SF trying to regulate street food vendors

March 8, 2010 7:45:28 PM PST
San Francisco has an international reputation for its food, but these days it is not just the restaurants that are garnering rave reviews and generating a huge following.

Street food, culinary delights sold from push carts and mobile trucks, has become a phenomenon, with vendors developing loyal followings.

"We have close to 2,000 followers on Twitter; we have close to 1,000 fans on Facebook," Tan Truong of Kung Fu Tacos said.

"I think San Francisco street food is some of the most exciting in the country right now," customer Toshi Hoo said.

It is estimated there are at least 200 street vood fendors operating in the city and regulating them is confusing. The police, health, recreation and parks, and public works are all departments that have some connection, but many vendors are not sure who to turn to for permits.

"If any people go to these unpermitted push carts, they are at risk to food borne illnesses," Richard Lee of the San Francisco Department of Public Health said.

Monday, Supervisor Bevan Dufty held a hearing to get the conversation started on how to bring these businesses into the fold. According to Dufty, "The rules that govern them are difficult to understand and hard to enforce." The city's planning department administrator says he thinks the food vendors are great and help the vitality of the city's economy, but says current planning code has very, very little to say about these new entrepreneurial ventures.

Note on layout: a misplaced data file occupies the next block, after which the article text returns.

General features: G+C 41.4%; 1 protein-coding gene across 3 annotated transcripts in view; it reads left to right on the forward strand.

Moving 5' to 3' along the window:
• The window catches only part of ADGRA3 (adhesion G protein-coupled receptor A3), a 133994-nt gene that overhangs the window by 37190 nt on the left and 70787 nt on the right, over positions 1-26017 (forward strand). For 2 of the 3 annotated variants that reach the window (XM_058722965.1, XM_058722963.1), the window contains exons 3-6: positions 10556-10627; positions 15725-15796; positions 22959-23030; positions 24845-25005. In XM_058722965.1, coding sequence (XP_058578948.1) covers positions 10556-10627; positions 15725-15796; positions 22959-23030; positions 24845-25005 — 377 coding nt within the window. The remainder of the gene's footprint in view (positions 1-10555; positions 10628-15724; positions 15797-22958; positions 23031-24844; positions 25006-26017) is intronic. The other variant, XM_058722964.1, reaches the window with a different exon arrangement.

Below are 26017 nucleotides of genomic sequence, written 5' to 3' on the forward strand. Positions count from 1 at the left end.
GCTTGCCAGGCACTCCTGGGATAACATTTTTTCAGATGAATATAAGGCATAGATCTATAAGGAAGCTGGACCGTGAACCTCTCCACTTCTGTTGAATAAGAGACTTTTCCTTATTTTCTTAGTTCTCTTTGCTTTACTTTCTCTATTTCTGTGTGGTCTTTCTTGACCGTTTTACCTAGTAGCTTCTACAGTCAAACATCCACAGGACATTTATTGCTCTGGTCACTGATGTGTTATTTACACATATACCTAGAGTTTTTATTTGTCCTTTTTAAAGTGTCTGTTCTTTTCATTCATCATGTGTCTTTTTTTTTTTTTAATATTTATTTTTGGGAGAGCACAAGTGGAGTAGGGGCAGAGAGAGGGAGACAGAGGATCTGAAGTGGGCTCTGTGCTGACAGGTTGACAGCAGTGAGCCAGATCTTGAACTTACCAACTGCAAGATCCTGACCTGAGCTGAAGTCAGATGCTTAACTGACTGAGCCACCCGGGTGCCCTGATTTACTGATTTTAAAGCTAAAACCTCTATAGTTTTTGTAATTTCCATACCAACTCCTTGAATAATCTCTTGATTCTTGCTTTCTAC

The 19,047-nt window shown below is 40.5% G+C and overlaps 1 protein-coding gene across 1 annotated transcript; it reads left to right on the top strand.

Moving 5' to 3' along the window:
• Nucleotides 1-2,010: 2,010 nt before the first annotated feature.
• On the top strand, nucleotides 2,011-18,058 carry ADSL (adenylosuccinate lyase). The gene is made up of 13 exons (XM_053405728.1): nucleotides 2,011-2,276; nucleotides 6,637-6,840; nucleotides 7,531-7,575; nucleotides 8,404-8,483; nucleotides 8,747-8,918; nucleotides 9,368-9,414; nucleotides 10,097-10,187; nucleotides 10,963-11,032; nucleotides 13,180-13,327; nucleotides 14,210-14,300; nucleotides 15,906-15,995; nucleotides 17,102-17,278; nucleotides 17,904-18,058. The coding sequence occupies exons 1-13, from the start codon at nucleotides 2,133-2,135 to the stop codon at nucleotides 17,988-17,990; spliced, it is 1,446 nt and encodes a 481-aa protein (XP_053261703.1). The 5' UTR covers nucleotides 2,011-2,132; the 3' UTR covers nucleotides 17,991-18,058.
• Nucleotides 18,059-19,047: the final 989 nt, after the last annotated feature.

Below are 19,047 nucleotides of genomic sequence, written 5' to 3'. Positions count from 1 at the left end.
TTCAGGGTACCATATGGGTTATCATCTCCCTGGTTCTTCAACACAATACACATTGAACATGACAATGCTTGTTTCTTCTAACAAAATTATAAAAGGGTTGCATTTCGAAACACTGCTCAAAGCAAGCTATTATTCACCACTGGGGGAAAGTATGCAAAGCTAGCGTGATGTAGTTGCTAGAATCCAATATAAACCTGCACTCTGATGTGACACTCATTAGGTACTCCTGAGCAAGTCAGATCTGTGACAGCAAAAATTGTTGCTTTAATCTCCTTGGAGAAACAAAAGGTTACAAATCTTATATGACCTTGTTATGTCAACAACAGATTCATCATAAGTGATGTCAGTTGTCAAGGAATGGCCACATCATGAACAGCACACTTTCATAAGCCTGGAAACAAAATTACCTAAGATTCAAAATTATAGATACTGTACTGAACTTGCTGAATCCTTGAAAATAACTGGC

Curtis Kimball, who has become famous as The Crème Brulee Guy, because of the deserts he sells from his cart around the city, attended Monday's hearing. He tells ABC7 that he is excited to be part of the process.

Daniel Scherotter, owner of the Financial District restaurant Palio D'Asti, is a board member of the Golden Gate Restaurant Association. Scherotter says from a purely culinary viewpoint, the street vendors are interesting and creative, but from a business perspective, not so much. He pays property taxes, payroll taxes, minimum wage, the city's health care mandate and numerous other fees. Unless the folks with the carts and trucks are doing the same, owners of many brick and mortar establishments say it is unfair competition.

Customers ABC7 talked with say the food is wonderful, cheap and convenient.

The next step for the city is to get all the departments together, as well as the Small Business Commission, to come up with a clear process and rules.


Load Comments